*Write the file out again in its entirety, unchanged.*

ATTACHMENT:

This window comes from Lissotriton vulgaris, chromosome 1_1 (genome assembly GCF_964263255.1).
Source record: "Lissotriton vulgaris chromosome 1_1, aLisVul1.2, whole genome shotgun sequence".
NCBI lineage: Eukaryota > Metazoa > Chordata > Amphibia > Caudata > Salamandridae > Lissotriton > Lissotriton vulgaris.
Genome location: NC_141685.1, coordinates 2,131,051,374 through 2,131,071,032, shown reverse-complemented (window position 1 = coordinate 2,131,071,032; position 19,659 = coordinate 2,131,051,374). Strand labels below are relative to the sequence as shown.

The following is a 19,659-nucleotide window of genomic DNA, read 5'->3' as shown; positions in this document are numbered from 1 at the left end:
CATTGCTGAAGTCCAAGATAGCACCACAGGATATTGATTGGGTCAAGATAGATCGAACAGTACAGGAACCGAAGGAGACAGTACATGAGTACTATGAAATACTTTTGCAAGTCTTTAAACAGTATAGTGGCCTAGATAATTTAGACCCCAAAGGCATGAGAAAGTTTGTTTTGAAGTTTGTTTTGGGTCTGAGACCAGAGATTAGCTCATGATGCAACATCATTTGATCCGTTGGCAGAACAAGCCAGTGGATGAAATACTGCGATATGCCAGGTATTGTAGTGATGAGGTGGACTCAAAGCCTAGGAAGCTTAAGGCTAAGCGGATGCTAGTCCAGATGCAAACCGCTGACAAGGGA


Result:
This window comes from Lissotriton vulgaris, chromosome 1_1 (genome assembly GCF_964263255.1).
Source record: "Lissotriton vulgaris chromosome 1_1, aLisVul1.2, whole genome shotgun sequence".
NCBI lineage: Eukaryota > Metazoa > Chordata > Amphibia > Caudata > Salamandridae > Lissotriton > Lissotriton vulgaris.
Genome location: NC_141685.1, coordinates 2,131,051,374 through 2,131,071,032, shown reverse-complemented (window position 1 = coordinate 2,131,071,032; position 19,659 = coordinate 2,131,051,374). Strand labels below are relative to the sequence as shown.

The following is a 19,659-nucleotide window of genomic DNA, read 5'->3' as shown; positions in this document are numbered from 1 at the left end:
CATTGCTGAAGTCCAAGATAGCACCACAGGATATTGATTGGGTCAAGATAGATCGAACAGTACAGGAACCGAAGGAGACAGTACATGAGTACTATGAAATACTTTTGCAAGTCTTTAAACAGTATAGTGGCCTAGATAATTTAGACCCCAAAGGCATGAGAAAGTTTGTTTTGAAGTTTGTTTTGGGTCTGAGACCAGAGATTAGCTCATGATGCAACATCATTTGATCCGTTGGCAGAACAAGCCAGTGGATGAAATACTGCGATATGCCAGGTATTGTAGTGATGAGGTGGACTCAAAGCCTAGGAAGCTTAAGGCTAAGCGGATGCTAGTCCAGATGCAAACCGCTGACAAGGGA